Invasive species

The last two decades have seen an upsurge in research into the potential synergies between invasive species and climate change, with evidence emerging of increased invader success under climate change. All stages along the naturalization-invasion continuum are likely to be affected, from the introduction and establishment of alien species to their spread and transition to serious invaders. A key question is whether alien plants will have a relative advantage under climate change conditions.

Disturbances are a primary facilitator of the growth and spread of invasive species. However, the effects of large-scale disturbances, such as hurricanes and tropical storms, on the broad geographic patterns of invasive species growth and spread have not been investigated. We used historical aerial imagery to determine the growth rate of invasive Phragmites australis patches in wetlands along the Atlantic and Gulf Coasts of the United States. These were relatively undisturbed wetlands where P. australis had room for unrestricted growth. Over the past several decades, invasive P.

In tropical forests, natural disturbance creates opportunities for species to claim previously utilized space and resources and is considered an important mechanism in the maintenance of species diversity. However, ecologists have long recognized that disturbance also promotes exotic plant invasions. Cyclones cause extensive defoliation, loss of major branches and multiple tree falls, resulting in a significantly more open canopy and increased light and heat levels in the understorey.

In September 2003, Hurricane Isabel caused unexpectedly high levels of wind damage to an 80-to 100-year-old forest in the Piedmont of Maryland. The storm had decreased in intensity from landfall by the time it reached the study site—sustained winds were moderate and maximum gusts recorded in the area were only 62.7 mph (28.1 m?s-1). Midsized gaps (up to 1 ha) were created in forest that historically had only small or single-tree gaps. Isabel created the opportunity to determine whether natural disturbance facilitates the spread of exotic invasive plant species.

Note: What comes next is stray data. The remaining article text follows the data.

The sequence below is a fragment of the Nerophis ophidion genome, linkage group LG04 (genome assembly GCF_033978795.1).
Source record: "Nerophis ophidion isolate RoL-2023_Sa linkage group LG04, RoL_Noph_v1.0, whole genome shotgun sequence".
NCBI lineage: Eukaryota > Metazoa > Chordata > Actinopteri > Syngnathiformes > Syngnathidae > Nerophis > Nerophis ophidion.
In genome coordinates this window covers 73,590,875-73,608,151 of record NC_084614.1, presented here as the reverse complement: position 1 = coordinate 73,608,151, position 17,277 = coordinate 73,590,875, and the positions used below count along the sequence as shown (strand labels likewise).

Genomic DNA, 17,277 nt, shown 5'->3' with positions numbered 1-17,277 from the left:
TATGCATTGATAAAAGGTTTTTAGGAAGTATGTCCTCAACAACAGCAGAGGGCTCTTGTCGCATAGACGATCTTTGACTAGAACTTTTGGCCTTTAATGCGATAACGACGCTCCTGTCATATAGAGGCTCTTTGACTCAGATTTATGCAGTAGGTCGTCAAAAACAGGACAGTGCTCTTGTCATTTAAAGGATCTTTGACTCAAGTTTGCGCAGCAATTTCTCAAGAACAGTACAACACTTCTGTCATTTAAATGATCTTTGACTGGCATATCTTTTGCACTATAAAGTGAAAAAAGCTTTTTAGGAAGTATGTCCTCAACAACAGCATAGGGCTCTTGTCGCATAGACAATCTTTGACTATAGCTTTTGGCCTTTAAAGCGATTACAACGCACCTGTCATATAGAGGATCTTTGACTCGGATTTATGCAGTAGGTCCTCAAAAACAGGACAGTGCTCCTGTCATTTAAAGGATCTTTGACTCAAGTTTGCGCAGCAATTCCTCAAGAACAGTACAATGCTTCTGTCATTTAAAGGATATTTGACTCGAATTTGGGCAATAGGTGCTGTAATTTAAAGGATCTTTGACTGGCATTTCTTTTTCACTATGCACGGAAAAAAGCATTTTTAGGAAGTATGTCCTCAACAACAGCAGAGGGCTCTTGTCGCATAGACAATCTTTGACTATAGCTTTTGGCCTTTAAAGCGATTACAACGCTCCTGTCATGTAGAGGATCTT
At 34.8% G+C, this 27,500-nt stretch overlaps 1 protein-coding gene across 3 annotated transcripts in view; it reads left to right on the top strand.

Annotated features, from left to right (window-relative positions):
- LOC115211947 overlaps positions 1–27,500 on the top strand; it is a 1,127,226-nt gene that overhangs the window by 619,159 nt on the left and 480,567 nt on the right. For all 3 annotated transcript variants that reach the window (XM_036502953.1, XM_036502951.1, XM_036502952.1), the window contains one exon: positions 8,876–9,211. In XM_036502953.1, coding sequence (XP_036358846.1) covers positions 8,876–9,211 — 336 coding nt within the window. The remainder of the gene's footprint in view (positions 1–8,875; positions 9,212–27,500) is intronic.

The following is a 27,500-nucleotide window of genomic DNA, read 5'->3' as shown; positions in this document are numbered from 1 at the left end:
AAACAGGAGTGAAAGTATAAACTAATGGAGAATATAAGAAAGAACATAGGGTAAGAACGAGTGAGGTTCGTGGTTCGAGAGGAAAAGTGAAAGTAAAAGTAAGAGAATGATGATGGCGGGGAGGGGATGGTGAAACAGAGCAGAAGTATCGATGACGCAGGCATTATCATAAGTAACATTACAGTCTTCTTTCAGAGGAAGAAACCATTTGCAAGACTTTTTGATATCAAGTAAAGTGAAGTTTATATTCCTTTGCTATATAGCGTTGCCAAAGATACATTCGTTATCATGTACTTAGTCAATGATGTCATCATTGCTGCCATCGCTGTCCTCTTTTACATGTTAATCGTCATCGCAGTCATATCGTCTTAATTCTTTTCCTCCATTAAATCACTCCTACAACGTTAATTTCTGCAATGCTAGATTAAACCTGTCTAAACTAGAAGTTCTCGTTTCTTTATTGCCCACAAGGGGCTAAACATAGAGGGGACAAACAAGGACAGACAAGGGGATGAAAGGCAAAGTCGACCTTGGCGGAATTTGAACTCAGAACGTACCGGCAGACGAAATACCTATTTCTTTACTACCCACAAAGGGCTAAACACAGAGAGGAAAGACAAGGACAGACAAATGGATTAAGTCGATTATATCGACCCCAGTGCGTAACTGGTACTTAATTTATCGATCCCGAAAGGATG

Agriculture and food production offer stable livelihood options to rural communities throughout Asia and the Pacific region. Even as the effects of globalization spread in the region, farm production – most often at the smallholder level – continues to be a family enterprise. A fair share of farmers in the region engages in subsistence farming and poverty is a common occurrence among them. Farm enterprises are mostly managed by family members and family labour is a critical asset and often the only reliable investment.

The importance of vector and pest control in disasters and emergencies

Invasive alien plants and animals are known for their disruption of ecosystems and threat to biodiversity. This book highlights their major impact on human health. This includes not only direct effects through contact with the species via bites, wounds and disease, but also indirect effects caused by changes induced in ecosystems by invasive species, such as more water hyacinth increasing mosquito levels and thereby the potential for malaria.

With the wide acceptance of forest?protection policies in the developing world comes a requirement for clear demonstrations of how deforestation may erode human well?being and economies. For centuries, it has been believed that forests provide protection against flooding. However, such claims have given rise to a heated polemic, and broad?scale quantitative evidence of the possible role of forests in flood protection has not been forthcoming.